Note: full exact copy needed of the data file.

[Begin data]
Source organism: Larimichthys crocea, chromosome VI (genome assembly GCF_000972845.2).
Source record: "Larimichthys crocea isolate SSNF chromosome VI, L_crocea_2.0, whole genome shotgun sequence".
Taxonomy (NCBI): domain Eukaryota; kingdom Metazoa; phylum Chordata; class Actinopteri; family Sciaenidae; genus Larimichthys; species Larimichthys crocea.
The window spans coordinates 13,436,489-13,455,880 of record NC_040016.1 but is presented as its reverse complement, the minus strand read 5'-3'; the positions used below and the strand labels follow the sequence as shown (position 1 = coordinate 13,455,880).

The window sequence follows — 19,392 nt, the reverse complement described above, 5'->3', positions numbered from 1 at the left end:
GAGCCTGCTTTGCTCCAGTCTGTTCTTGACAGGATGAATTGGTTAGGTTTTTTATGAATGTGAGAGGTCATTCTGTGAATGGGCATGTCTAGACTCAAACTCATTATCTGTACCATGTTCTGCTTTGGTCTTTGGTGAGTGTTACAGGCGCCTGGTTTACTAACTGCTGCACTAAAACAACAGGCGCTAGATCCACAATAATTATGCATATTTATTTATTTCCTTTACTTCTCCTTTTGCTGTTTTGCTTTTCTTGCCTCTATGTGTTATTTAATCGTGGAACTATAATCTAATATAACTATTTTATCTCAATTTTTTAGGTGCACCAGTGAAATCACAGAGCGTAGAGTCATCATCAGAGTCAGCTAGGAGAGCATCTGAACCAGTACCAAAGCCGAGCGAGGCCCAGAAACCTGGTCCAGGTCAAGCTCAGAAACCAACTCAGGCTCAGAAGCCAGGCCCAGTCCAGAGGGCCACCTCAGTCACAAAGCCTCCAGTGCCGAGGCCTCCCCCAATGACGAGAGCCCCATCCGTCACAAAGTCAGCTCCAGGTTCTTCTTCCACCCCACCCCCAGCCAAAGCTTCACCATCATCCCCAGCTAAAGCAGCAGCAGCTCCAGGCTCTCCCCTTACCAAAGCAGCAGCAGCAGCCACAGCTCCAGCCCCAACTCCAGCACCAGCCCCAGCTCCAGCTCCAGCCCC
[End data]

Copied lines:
Source organism: Larimichthys crocea, chromosome VI (genome assembly GCF_000972845.2).
Source record: "Larimichthys crocea isolate SSNF chromosome VI, L_crocea_2.0, whole genome shotgun sequence".
Taxonomy (NCBI): domain Eukaryota; kingdom Metazoa; phylum Chordata; class Actinopteri; family Sciaenidae; genus Larimichthys; species Larimichthys crocea.
The window spans coordinates 13,436,489-13,455,880 of record NC_040016.1 but is presented as its reverse complement, the minus strand read 5'-3'; the positions used below and the strand labels follow the sequence as shown (position 1 = coordinate 13,455,880).

The window sequence follows — 19,392 nt, the reverse complement described above, 5'->3', positions numbered from 1 at the left end:
GAGCCTGCTTTGCTCCAGTCTGTTCTTGACAGGATGAATTGGTTAGGTTTTTTATGAATGTGAGAGGTCATTCTGTGAATGGGCATGTCTAGACTCAAACTCATTATCTGTACCATGTTCTGCTTTGGTCTTTGGTGAGTGTTACAGGCGCCTGGTTTACTAACTGCTGCACTAAAACAACAGGCGCTAGATCCACAATAATTATGCATATTTATTTATTTCCTTTACTTCTCCTTTTGCTGTTTTGCTTTTCTTGCCTCTATGTGTTATTTAATCGTGGAACTATAATCTAATATAACTATTTTATCTCAATTTTTTAGGTGCACCAGTGAAATCACAGAGCGTAGAGTCATCATCAGAGTCAGCTAGGAGAGCATCTGAACCAGTACCAAAGCCGAGCGAGGCCCAGAAACCTGGTCCAGGTCAAGCTCAGAAACCAACTCAGGCTCAGAAGCCAGGCCCAGTCCAGAGGGCCACCTCAGTCACAAAGCCTCCAGTGCCGAGGCCTCCCCCAATGACGAGAGCCCCATCCGTCACAAAGTCAGCTCCAGGTTCTTCTTCCACCCCACCCCCAGCCAAAGCTTCACCATCATCCCCAGCTAAAGCAGCAGCAGCTCCAGGCTCTCCCCTTACCAAAGCAGCAGCAGCAGCCACAGCTCCAGCCCCAACTCCAGCACCAGCCCCAGCTCCAGCTCCAGCCCC